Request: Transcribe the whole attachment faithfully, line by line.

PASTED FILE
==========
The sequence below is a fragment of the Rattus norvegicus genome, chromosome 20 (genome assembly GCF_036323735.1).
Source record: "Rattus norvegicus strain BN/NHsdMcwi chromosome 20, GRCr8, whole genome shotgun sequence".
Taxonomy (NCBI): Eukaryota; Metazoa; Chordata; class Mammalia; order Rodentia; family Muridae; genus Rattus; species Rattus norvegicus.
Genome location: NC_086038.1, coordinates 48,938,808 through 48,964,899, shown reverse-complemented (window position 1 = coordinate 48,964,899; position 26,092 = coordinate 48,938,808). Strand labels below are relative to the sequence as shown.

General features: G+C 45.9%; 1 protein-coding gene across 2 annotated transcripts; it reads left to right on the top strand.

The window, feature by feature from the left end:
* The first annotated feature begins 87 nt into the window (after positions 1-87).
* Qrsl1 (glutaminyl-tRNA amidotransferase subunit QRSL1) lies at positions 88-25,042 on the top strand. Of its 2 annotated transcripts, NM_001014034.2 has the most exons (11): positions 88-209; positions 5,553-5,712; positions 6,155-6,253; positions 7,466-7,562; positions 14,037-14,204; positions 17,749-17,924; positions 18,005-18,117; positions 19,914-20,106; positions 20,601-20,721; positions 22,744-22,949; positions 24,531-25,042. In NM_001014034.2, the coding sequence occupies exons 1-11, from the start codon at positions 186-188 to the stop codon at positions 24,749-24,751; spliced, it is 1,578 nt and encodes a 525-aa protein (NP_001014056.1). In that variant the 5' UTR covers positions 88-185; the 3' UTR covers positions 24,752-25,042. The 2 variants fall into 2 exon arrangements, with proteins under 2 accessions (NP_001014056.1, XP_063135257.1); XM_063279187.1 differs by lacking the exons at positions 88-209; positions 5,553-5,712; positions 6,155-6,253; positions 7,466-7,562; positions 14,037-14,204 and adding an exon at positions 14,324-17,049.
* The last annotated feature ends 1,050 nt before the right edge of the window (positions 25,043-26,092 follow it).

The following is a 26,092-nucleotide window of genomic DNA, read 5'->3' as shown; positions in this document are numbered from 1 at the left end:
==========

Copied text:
The sequence below is a fragment of the Rattus norvegicus genome, chromosome 20 (genome assembly GCF_036323735.1).
Source record: "Rattus norvegicus strain BN/NHsdMcwi chromosome 20, GRCr8, whole genome shotgun sequence".
Taxonomy (NCBI): Eukaryota; Metazoa; Chordata; class Mammalia; order Rodentia; family Muridae; genus Rattus; species Rattus norvegicus.
Genome location: NC_086038.1, coordinates 48,938,808 through 48,964,899, shown reverse-complemented (window position 1 = coordinate 48,964,899; position 26,092 = coordinate 48,938,808). Strand labels below are relative to the sequence as shown.

General features: G+C 45.9%; 1 protein-coding gene across 2 annotated transcripts; it reads left to right on the top strand.

The window, feature by feature from the left end:
* The first annotated feature begins 87 nt into the window (after positions 1-87).
* Qrsl1 (glutaminyl-tRNA amidotransferase subunit QRSL1) lies at positions 88-25,042 on the top strand. Of its 2 annotated transcripts, NM_001014034.2 has the most exons (11): positions 88-209; positions 5,553-5,712; positions 6,155-6,253; positions 7,466-7,562; positions 14,037-14,204; positions 17,749-17,924; positions 18,005-18,117; positions 19,914-20,106; positions 20,601-20,721; positions 22,744-22,949; positions 24,531-25,042. In NM_001014034.2, the coding sequence occupies exons 1-11, from the start codon at positions 186-188 to the stop codon at positions 24,749-24,751; spliced, it is 1,578 nt and encodes a 525-aa protein (NP_001014056.1). In that variant the 5' UTR covers positions 88-185; the 3' UTR covers positions 24,752-25,042. The 2 variants fall into 2 exon arrangements, with proteins under 2 accessions (NP_001014056.1, XP_063135257.1); XM_063279187.1 differs by lacking the exons at positions 88-209; positions 5,553-5,712; positions 6,155-6,253; positions 7,466-7,562; positions 14,037-14,204 and adding an exon at positions 14,324-17,049.
* The last annotated feature ends 1,050 nt before the right edge of the window (positions 25,043-26,092 follow it).

The following is a 26,092-nucleotide window of genomic DNA, read 5'->3' as shown; positions in this document are numbered from 1 at the left end: